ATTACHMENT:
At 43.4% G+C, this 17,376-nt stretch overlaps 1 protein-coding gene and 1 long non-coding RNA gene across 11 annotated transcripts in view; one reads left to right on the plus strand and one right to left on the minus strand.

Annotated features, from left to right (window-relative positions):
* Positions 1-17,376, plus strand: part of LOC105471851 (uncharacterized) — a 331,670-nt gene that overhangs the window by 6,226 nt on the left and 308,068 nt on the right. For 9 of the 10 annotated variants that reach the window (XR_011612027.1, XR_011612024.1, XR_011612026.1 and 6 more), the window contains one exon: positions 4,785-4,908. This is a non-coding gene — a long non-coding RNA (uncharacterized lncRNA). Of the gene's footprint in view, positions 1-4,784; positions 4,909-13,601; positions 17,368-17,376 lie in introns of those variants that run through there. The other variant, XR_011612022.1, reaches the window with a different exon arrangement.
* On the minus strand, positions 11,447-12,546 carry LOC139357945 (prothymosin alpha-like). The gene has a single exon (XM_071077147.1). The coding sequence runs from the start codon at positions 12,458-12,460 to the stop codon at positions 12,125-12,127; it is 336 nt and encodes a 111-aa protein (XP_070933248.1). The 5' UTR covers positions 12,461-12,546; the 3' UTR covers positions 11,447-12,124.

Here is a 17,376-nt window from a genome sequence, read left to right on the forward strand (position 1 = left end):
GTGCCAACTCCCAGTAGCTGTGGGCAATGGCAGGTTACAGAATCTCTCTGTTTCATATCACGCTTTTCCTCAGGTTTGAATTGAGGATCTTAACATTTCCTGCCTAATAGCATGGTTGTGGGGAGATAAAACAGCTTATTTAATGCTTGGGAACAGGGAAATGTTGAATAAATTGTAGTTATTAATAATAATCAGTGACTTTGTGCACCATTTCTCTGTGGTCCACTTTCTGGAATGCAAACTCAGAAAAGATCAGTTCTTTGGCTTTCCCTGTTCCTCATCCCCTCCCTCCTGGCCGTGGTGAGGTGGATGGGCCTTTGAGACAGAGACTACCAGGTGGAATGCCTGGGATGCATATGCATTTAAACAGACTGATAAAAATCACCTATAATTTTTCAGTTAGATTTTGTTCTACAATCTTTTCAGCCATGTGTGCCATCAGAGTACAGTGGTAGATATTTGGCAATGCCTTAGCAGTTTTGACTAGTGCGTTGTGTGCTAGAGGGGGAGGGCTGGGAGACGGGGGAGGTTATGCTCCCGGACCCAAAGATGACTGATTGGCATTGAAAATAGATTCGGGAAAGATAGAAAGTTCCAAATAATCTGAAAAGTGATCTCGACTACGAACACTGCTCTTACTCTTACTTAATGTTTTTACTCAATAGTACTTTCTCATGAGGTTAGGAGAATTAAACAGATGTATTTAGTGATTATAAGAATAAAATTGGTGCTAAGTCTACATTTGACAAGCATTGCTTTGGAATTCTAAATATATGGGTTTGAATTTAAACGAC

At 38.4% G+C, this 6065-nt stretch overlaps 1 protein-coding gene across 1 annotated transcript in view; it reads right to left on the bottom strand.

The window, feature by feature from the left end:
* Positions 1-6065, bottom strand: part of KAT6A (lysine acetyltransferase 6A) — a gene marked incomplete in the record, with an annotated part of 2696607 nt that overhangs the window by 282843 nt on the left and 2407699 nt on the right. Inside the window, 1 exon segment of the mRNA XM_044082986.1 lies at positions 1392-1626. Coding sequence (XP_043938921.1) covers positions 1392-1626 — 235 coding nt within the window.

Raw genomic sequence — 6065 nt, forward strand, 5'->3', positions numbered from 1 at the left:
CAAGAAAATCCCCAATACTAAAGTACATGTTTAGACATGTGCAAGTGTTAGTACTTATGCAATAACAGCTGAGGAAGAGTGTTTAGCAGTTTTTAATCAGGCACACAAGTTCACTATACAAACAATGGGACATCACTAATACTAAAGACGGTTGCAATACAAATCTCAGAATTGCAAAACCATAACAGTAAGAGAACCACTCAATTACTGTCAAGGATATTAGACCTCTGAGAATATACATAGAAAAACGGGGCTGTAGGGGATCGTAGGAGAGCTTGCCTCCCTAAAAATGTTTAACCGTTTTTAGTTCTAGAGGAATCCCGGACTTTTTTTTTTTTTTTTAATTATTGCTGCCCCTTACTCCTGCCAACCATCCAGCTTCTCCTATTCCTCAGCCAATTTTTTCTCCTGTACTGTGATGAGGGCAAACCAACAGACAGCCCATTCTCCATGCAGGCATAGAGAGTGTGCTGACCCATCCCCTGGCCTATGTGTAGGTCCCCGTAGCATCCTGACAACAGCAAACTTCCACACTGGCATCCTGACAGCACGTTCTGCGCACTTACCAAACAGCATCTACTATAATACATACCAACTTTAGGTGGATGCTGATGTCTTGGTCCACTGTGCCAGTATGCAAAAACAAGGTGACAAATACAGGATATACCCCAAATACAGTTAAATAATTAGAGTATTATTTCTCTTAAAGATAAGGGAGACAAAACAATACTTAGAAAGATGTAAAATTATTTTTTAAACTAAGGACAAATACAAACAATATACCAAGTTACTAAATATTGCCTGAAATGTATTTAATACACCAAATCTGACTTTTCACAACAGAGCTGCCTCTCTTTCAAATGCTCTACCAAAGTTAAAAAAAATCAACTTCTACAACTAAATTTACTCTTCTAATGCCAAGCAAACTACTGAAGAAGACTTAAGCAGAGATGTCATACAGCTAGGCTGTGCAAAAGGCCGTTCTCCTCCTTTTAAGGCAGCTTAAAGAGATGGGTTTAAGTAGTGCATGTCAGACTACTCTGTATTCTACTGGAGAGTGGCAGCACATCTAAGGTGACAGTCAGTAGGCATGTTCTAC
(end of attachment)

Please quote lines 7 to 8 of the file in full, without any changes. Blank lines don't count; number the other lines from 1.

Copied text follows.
At 38.4% G+C, this 6065-nt stretch overlaps 1 protein-coding gene across 1 annotated transcript in view; it reads right to left on the bottom strand.

The window, feature by feature from the left end: